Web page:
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Computers and the Humanities

IP.com Disclosure Number: IPCOM000131343D
Original Publication Date: 1978-Aug-01
Included in the Prior Art Database: 2005-Nov-10
Document File: 3 page(s) / 19K

Publishing Venue

Software Patent Institute

Related People

Paul Bratley: AUTHOR [+4]

Abstract

It is as difficult, and perhaps as silly, to try to present the field of computing in the humanities in one special issue, as it would be to present computing in business, say, or the scientific applications of computers. Nevertheless, the effort seems worth making. Much of the work in this area is genuinely interdisciplinary: for interdisciplinary projects to take shape and to prosper, it is essential that workers on one side of the line be regularly reminded of what is happening on the other.

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This record contains textual material that is copyright ©; 1978 by the Institute of Electrical and Electronics Engineers, Inc. All rights reserved. Contact the IEEE Computer Society http://www.computer.org/ (714-821-8380) for copies of the complete work that was the source of this textual material and for all use beyond that as a record from the SPI Database.

Computers and the Humanities

Guest Editors' Introduction

Paul Bratley and Serge Lusignan

University of Montreal

It is as difficult, and perhaps as silly, to try to present the field of computing in the humanities in one special issue, as it would be to present computing in business, say, or the scientific applications of computers. Nevertheless, the effort seems worth making. Much of the work in this area is genuinely interdisciplinary: for interdisciplinary projects to take shape and to prosper, it is essential that workers on one side of the line be regularly reminded of what is happening on the other.

Computing in the humanities is a field dominated by amateurs, in the best sense of this word. Nothing forces a critic to put his texts on a computer; no composer is compelled to seek the aid of a machine; even the programmers employed on this kind of project are likely to be there by inclination rather than by accident. Economic motives are also largely absent: in general, nobody makes or saves any money by using computers for such applications, and only occasionally can the machine save time.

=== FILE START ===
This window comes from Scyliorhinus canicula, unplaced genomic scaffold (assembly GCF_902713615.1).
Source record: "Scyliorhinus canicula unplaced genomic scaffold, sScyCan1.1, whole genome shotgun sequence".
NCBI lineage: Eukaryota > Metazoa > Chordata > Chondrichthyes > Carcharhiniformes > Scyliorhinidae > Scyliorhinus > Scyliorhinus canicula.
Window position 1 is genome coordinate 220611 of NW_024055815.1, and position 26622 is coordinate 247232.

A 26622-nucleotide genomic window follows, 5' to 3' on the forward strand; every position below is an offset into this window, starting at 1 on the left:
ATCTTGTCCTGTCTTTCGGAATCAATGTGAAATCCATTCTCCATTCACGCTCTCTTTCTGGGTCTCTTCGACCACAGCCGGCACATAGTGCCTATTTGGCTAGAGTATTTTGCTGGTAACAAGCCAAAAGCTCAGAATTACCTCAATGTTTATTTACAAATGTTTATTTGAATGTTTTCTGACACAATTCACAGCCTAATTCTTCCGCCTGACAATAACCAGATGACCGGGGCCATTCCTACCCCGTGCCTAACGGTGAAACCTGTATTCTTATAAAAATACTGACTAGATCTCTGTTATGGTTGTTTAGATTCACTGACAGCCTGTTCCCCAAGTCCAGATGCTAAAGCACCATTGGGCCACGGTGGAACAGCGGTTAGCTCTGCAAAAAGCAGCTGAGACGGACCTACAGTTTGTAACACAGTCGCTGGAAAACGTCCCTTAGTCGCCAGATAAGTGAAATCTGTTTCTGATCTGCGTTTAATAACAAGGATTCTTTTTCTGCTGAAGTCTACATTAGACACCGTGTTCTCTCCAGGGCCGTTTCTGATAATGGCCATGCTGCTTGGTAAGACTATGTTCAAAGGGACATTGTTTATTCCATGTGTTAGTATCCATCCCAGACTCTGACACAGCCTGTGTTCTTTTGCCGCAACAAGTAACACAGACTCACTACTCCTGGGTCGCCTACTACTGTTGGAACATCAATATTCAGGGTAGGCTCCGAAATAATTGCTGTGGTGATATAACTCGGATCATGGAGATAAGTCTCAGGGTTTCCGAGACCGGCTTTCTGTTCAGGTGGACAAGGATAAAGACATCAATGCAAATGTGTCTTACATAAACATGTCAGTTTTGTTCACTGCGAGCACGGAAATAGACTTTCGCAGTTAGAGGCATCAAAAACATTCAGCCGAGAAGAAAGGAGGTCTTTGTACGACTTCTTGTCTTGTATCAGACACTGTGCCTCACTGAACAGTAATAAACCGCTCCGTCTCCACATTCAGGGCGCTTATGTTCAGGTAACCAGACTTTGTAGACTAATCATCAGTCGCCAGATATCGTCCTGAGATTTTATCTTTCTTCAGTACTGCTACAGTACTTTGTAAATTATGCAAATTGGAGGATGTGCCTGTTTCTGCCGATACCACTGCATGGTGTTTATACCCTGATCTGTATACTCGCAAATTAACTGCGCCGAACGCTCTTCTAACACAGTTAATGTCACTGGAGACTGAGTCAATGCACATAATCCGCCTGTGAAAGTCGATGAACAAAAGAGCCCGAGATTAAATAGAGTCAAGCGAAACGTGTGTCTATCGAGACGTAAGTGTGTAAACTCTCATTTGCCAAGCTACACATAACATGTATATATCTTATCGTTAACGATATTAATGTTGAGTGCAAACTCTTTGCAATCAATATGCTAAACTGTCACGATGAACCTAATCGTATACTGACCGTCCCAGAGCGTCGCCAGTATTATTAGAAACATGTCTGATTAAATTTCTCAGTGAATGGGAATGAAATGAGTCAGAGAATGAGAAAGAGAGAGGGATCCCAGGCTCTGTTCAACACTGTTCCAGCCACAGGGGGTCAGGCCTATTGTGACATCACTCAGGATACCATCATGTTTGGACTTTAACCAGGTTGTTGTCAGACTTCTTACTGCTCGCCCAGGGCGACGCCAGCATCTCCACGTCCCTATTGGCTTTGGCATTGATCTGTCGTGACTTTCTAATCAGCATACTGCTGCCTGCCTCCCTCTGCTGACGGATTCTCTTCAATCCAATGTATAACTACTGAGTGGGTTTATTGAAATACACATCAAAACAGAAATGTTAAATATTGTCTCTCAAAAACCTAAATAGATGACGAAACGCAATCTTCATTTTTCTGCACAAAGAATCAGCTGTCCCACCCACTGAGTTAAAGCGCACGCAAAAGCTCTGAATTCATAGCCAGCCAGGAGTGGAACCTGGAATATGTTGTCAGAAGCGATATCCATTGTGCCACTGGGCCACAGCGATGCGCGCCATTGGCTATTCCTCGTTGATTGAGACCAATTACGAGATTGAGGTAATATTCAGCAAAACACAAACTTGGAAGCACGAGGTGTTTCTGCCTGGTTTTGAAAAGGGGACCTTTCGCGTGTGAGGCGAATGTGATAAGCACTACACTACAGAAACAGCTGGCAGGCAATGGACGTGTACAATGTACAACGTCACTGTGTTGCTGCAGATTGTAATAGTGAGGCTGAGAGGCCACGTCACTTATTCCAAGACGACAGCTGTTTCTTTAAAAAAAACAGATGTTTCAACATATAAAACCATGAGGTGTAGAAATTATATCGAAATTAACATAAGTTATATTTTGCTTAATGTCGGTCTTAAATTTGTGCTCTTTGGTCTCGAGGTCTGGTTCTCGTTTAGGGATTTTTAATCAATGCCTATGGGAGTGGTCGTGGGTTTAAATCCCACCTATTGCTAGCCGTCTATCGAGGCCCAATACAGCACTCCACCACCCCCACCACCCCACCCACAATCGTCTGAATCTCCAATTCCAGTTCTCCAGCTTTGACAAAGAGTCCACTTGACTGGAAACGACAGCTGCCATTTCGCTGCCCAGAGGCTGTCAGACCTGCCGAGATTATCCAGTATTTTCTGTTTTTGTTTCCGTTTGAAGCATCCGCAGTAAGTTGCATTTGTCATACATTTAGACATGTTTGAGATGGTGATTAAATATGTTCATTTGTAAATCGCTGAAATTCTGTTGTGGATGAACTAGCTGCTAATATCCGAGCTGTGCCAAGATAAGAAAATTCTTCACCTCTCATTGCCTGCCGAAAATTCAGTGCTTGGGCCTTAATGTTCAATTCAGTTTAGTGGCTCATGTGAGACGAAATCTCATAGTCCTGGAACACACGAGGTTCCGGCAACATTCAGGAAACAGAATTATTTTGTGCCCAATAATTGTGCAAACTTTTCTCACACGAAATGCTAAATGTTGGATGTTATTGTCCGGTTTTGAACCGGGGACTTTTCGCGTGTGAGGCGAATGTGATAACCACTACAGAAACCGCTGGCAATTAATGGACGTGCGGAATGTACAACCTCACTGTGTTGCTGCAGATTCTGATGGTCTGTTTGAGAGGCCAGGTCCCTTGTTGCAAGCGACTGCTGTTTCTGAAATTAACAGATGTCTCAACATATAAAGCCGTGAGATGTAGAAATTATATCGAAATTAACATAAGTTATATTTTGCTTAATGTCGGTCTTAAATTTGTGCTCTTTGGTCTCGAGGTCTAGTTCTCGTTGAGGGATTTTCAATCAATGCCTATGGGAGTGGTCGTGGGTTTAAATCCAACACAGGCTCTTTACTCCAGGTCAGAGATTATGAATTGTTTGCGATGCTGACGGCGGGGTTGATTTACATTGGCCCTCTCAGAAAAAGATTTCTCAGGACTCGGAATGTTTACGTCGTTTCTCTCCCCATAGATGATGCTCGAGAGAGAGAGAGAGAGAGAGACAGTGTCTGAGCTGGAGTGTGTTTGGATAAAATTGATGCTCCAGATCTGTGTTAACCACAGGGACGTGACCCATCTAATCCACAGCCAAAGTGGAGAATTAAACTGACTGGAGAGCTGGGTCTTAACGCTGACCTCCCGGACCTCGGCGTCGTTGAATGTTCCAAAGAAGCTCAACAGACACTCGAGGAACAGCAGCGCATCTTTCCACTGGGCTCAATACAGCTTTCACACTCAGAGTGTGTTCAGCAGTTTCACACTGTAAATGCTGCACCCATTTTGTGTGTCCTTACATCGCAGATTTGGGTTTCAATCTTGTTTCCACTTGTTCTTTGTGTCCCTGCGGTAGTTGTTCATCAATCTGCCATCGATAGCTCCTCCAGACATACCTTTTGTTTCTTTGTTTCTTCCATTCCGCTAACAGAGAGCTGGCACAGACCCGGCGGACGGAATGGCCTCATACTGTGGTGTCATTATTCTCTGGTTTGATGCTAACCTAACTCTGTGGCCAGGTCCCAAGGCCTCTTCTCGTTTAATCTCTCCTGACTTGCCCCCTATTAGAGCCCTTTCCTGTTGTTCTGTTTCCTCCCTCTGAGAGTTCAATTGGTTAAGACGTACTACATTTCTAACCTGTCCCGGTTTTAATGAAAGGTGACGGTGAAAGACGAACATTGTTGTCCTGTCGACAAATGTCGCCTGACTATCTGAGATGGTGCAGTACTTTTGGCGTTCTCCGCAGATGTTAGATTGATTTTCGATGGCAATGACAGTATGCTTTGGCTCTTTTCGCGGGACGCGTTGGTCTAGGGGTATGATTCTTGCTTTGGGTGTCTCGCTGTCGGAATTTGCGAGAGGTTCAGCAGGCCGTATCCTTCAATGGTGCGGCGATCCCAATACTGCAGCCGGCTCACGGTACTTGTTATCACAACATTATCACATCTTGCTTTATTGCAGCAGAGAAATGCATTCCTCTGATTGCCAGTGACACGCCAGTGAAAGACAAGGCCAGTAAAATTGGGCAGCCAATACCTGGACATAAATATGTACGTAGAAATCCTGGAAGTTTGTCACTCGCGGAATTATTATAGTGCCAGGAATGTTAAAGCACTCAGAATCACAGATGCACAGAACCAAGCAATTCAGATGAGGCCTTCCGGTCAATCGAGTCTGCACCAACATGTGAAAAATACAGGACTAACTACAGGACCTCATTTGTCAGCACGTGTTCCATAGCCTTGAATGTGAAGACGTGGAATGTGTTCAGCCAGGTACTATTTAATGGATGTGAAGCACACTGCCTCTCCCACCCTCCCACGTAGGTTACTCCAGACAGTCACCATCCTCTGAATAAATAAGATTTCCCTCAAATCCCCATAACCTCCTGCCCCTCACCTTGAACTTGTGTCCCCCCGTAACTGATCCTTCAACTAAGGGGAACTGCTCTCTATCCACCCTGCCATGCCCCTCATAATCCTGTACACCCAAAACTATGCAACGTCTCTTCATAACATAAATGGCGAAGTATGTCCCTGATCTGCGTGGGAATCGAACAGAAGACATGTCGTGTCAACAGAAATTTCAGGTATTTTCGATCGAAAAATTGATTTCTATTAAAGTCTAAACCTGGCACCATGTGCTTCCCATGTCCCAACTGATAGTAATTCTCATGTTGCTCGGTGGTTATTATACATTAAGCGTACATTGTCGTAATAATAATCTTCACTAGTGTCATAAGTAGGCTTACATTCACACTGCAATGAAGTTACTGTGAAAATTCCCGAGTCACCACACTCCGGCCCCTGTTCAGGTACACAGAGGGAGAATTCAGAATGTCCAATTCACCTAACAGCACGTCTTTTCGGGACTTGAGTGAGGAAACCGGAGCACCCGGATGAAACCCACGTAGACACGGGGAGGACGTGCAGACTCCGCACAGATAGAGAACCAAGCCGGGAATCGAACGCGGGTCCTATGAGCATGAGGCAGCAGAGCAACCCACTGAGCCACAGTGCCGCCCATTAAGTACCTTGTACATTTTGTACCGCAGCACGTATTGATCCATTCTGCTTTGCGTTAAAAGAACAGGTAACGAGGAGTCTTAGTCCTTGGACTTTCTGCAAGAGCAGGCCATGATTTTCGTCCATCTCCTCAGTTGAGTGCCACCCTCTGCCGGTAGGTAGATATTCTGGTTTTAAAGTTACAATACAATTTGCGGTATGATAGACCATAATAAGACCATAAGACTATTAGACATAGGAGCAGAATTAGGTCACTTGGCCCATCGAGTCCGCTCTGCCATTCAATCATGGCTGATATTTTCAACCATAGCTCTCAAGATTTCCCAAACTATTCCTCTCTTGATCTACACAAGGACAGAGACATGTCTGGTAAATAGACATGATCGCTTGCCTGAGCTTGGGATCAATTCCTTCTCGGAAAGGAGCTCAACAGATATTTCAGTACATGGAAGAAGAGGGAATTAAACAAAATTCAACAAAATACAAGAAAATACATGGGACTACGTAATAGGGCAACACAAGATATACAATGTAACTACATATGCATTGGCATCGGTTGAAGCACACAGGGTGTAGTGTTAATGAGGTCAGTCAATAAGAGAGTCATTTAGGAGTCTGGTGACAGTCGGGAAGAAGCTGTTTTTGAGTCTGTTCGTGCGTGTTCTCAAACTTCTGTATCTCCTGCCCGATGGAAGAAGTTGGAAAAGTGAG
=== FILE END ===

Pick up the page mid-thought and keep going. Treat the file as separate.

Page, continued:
What, then, is the justification for our activities? Almost always, it lies in the fact that computers make new methods possible. For the critic, it may make it feasible to examine many more details of a text than before; for the historian, much more data can be analyzed; for the creative artist, many more structures of words, of images, or of sounds can be generated. The results obtained must be judged by traditional scholarly or artistic criteria, in which style may be as important as content, or interpretation as crucial as facts. It seems unlikely that any question of importance in the arts or the humanities will ever be decided by a machine (unlike, say, the four- color problem in mathematics}. At best, the machine can offer new patterns for consideration and verify certain hypotheses. Yet in many fields this ability to stimulate creativity or to restrain overconfident imagination is ample justification for the use of computers.

Computing in the humanities is also all too often amateur in the sense that projects have little or no money, and that they scrape by using such resources of machine time and programming expertise as they can obtain from better-endowed commercial or scientific colleagues. A modern scholar working on a text may quite probably begin by copying it out by hand, exactly as his medieval counterpart would have done, except that one uses a keyboard where the other used a pen. It can be a source of cons...